Today it is a county clerk but South Africa shows that it will soon be churches and pastors required to accept homosexual marriage.
To put it another way, it won’t just be bakers being fined for not baking a cake. In South Africa we are getting a glimpse of the endgame for these pervertocrats. Life News reports,
South Africa’s highest court is poised to uncork a powder keg as it decides whether it has any business second-guessing the country’s Methodist Church for firing a pastor in 2010 who announced her same-sex engagement.
The surface issue is incendiary enough: were the Methodists unfair to the Rev. Ecclesia de Lange? But far more significantly, if religious freedom means anything at all, shouldn’t it mean that churches that consider homosexuality to be against God’s law can fire their employees for breaking that law, without having to defend their actions in secular courts?
Both sides agree that it is a crucial case. Declared Nadene Badenhorst of Freedom of Religion South Africa (FOR SA): “This is undoubtedly the most important case for religious freedom and the autonomy of the church that has ever come before our courts, and one that could open the door to the courts dictating to the church what she may and may not believe, preach and how she should govern her internal affairs.”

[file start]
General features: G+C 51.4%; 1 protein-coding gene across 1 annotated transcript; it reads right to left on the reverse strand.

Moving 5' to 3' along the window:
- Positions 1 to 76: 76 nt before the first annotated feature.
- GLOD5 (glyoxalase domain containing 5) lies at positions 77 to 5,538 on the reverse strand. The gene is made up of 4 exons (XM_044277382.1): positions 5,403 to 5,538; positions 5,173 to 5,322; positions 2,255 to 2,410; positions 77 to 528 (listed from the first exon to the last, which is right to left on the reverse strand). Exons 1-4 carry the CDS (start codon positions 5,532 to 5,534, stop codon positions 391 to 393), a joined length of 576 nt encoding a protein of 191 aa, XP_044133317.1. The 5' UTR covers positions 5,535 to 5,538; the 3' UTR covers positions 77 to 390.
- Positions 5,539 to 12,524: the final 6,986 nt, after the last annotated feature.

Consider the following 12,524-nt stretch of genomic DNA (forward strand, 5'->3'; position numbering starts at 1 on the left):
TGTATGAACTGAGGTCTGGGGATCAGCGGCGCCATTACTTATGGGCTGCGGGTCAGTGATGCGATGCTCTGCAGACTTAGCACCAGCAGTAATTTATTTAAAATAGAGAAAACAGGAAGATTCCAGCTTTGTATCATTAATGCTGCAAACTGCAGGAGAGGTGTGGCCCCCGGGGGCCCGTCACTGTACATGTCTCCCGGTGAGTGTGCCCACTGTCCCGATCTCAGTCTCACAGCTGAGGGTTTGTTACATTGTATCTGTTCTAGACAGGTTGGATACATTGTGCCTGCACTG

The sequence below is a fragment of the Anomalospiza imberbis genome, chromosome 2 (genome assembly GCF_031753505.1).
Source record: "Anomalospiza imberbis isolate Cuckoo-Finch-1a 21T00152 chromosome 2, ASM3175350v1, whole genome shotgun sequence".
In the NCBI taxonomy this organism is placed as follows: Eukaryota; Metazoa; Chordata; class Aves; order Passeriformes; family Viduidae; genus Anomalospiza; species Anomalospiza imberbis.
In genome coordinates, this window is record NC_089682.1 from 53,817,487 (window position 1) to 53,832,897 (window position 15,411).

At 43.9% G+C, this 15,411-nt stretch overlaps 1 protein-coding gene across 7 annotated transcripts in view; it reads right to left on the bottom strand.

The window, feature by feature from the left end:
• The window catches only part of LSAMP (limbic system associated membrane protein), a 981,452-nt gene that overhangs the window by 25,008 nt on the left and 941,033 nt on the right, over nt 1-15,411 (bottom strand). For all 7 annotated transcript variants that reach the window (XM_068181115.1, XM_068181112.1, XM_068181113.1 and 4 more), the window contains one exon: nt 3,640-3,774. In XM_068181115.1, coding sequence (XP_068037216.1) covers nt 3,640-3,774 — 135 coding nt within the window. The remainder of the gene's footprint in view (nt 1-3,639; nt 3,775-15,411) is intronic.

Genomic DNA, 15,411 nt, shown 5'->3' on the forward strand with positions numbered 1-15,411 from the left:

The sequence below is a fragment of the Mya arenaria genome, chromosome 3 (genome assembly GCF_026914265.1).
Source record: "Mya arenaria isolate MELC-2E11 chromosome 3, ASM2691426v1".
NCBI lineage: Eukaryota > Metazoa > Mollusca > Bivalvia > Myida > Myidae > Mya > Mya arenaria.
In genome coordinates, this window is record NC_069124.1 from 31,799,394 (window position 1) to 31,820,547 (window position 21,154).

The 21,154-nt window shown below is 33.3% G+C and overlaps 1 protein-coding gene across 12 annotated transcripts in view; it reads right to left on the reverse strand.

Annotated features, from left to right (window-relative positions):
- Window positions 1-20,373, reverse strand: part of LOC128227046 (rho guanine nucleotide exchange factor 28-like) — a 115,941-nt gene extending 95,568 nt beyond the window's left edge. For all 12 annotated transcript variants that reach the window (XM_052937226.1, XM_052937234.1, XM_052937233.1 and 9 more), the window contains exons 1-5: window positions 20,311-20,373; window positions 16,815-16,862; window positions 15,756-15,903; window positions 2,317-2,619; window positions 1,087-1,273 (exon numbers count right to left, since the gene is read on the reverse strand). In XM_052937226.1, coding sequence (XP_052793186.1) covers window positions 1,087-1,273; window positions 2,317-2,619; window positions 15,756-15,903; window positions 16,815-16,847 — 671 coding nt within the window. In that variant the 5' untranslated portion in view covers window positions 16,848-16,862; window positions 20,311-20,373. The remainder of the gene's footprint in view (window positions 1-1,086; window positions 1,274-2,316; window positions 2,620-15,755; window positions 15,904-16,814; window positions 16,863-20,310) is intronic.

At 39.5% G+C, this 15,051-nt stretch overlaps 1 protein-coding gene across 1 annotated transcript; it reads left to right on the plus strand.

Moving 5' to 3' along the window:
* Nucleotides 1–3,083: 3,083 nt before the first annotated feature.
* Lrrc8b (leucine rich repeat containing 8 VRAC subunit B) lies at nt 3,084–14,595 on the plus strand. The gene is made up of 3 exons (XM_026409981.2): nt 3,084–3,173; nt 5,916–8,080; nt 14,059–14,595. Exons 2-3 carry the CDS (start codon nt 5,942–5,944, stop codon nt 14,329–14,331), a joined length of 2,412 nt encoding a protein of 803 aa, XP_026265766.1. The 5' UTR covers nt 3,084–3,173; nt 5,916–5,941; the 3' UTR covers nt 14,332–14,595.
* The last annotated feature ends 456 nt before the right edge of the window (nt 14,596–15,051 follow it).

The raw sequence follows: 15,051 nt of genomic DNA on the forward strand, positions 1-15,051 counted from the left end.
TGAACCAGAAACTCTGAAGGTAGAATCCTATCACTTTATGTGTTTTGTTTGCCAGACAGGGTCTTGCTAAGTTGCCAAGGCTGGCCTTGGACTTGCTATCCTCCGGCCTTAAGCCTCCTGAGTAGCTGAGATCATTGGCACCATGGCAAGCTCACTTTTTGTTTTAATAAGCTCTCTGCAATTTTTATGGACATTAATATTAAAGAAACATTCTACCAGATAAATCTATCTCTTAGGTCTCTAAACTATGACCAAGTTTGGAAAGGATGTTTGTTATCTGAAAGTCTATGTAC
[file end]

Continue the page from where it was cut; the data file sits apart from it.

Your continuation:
On the other side of the cultural divide, the pro-homosexual Mamba Online site put it thus: “The court could confirm that religious belief is not a basis on which to discriminate against gays and lesbians, or otherwise possibly agree that this is allowed.”
In this case, there is also a strong lesson about compromise in the Church leading to danger. It seems that the church allowed this homosexual practitioner to live with her partner and only objected when she announced her marriage. If that is true, then the church has invited trouble on itself.
Of course, this could also easily happen in the United States. And when such compromise invites a lawsuit, we have no idea if the courts would uphold the autonomy of the Church or if they would limit their findings to the circumstances of a church that allows a homosexual pastor—or if they would craft a decision that would persecute faithful, Biblical churches.